Ballet et Gillet

I went to see the Kansas City Ballet’s final program of the season a few weeks ago. Because I also had an obligation across the lobby in Helzberg Hall the same evening, I was only able to watch the first piece standing in the back of Kauffman Theatre.

Coming back to the work after weeks of visitors, family, travel and work, I’m still impressed by the visual memories of the ballet I saw.

When the curtain came up for Serenade, the audience grasped. Choreographer George Balanchine was indeed a “Master of American Dance” if for that breathtaking moment alone. He brought the strict Russian tradition into the wayward freedom and energy of New York – the most America that many immigrants ever saw – and showcased it with this first American ballet. This work appeared on the program with pieces by Jerome Robbins, Peter Martins, and Todd Bolender.

The chorus of female dancers in simple bodices and gauzy, ankle-length skirts were arrayed in front of a dusky blue backdrop. The strains of Tchaikovsky’s Serenade for Strings seemed driven by wafts of night air. Tchaikovsky is, of course, timelessly dancable, and this piece in particular mixes epic moments with playful themes for some interesting variables.

Particularly memorable was a brief segment featuring five dancers who turn to each other, weaving under each other’s arms in a seamless display reminiscent of the blossoming and unfurling of an early evening moonflower.

And the piece itself is a nice reminder of what one can achieve if one utilizes available resources. It was first conceived and performed using students (though it’s evolved from that original piece), and the classic technique and traditional treatment are spectacular, though it also has an aspect of tongue-in-cheek humor. The Kansas City Ballet performed the piece with pristine precision and it was an honor to witness this exquisite work.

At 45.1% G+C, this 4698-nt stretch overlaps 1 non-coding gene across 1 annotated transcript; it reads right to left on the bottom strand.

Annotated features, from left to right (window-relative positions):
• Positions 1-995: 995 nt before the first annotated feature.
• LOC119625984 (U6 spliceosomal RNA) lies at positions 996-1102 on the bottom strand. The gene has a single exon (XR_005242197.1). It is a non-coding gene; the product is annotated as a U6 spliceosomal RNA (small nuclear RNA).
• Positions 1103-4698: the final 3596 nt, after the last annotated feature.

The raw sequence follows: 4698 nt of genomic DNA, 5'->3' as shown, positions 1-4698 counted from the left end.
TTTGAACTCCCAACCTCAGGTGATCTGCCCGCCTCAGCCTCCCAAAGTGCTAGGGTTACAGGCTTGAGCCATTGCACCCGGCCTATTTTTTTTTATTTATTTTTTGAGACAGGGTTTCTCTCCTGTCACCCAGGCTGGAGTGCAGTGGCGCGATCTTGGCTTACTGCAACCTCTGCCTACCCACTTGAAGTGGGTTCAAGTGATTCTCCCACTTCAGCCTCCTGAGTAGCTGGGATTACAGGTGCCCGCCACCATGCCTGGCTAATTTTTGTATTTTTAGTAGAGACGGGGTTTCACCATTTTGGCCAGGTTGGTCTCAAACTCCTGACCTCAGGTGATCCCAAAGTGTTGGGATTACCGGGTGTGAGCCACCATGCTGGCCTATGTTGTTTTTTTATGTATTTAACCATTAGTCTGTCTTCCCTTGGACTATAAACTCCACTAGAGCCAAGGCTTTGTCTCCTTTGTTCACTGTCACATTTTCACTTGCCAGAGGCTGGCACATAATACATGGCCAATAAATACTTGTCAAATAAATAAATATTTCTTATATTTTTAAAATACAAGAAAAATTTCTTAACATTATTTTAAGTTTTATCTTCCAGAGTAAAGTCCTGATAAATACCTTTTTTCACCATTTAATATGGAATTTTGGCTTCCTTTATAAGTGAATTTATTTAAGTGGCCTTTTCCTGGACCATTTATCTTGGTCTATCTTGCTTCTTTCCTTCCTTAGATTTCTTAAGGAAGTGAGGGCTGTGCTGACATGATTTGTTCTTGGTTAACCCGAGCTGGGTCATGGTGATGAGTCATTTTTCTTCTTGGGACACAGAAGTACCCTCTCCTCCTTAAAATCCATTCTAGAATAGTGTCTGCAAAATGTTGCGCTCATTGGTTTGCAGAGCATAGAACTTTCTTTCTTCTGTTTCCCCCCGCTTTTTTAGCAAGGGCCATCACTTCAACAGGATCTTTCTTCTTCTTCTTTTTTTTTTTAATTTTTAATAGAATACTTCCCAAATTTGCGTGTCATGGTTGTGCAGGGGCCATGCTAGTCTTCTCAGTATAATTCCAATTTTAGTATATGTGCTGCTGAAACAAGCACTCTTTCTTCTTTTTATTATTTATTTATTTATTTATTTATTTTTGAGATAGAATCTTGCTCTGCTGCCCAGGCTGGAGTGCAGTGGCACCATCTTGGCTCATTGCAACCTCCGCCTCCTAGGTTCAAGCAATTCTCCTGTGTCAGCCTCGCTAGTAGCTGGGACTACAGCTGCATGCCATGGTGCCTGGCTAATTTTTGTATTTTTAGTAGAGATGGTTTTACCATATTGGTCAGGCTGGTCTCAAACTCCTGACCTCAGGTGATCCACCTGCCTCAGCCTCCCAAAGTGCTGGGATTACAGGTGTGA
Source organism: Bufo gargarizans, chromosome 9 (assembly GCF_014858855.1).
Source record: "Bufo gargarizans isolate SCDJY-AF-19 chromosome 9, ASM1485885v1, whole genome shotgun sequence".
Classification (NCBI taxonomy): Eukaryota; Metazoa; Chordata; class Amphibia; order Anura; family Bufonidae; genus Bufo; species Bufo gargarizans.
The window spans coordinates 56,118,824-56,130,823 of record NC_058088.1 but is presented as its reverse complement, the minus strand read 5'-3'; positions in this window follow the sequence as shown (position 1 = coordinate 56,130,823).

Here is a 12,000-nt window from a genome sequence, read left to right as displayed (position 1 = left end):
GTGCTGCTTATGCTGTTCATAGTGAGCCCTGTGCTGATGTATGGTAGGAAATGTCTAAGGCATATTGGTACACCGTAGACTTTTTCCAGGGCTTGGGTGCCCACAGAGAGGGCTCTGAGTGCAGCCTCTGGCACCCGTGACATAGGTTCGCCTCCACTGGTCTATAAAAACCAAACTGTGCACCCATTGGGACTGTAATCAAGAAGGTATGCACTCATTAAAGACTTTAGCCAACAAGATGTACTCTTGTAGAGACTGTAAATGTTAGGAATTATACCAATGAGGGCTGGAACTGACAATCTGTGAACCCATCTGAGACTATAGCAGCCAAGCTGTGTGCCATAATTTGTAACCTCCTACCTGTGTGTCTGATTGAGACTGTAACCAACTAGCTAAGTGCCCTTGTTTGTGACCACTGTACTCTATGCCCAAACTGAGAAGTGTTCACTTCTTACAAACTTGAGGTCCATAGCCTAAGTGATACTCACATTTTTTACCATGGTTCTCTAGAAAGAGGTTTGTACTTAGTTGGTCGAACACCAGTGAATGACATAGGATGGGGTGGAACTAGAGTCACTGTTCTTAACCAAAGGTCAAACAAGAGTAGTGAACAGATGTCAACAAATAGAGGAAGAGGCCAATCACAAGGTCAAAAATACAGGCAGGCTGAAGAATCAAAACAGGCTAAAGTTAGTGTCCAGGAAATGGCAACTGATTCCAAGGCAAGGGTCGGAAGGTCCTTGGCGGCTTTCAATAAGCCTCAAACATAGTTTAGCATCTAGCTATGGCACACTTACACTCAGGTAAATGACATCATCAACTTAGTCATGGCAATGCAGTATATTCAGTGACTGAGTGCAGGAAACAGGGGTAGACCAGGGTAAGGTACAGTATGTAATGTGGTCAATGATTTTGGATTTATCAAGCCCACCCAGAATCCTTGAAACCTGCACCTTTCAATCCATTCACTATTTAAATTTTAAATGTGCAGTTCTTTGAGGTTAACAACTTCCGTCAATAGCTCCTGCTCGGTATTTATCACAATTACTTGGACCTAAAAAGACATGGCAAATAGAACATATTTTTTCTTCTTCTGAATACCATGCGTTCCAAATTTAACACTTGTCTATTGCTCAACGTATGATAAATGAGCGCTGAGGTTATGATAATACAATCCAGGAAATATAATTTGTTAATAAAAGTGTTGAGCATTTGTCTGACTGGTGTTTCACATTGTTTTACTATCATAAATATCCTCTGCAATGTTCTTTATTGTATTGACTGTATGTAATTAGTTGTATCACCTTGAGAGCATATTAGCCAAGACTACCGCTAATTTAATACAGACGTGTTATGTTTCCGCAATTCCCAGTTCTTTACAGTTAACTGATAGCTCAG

And chanteuse Helen Gillet is in Kansas City again for a wealth of appearances, in part to launch her latest solo CD.

I heard her Thursday in the loft of Grunauer with Snuff Jazz, which served as a “pre-release” performance for the album. Many fans and friends came out for the event, most of whom were seen the following night at the Brick for the official release, and then again at Saturday evening’s West 18th Street Fashion Show, where Gillet performed with KC locals as the event’s incidental music. Vintage-pop duet Victor & Penny opened with a tune, playing guitar and ukulele and accompanied on tuba by Bill McKemy.

I didn’t see much of the runway show since I had my kid with me  and bedtime is bedtime no matter the social event (and he was shockingly more interested in my keys than a fashion show, though he was fascinated by all the fancy hats the attendees sported). But we gleaned an invitation to the loft of a friend of a friend and caught glimpses of the runway from the balcony. And, of course, half the fun is seeing what the spectators are wearing, so that part we enjoyed thoroughly!

Our view of the fashion show.

Gillet isn’t just making news in Kansas City, though. A recent issue of Smithsonian Magazine mentions her in an article about a New Orleans shanty town cum musical environment.

But since I’m not heading down South anytime soon, I’m listening to her album on perpetual loop until it’s engrained in my psyche. It only seems appropriate to do so.

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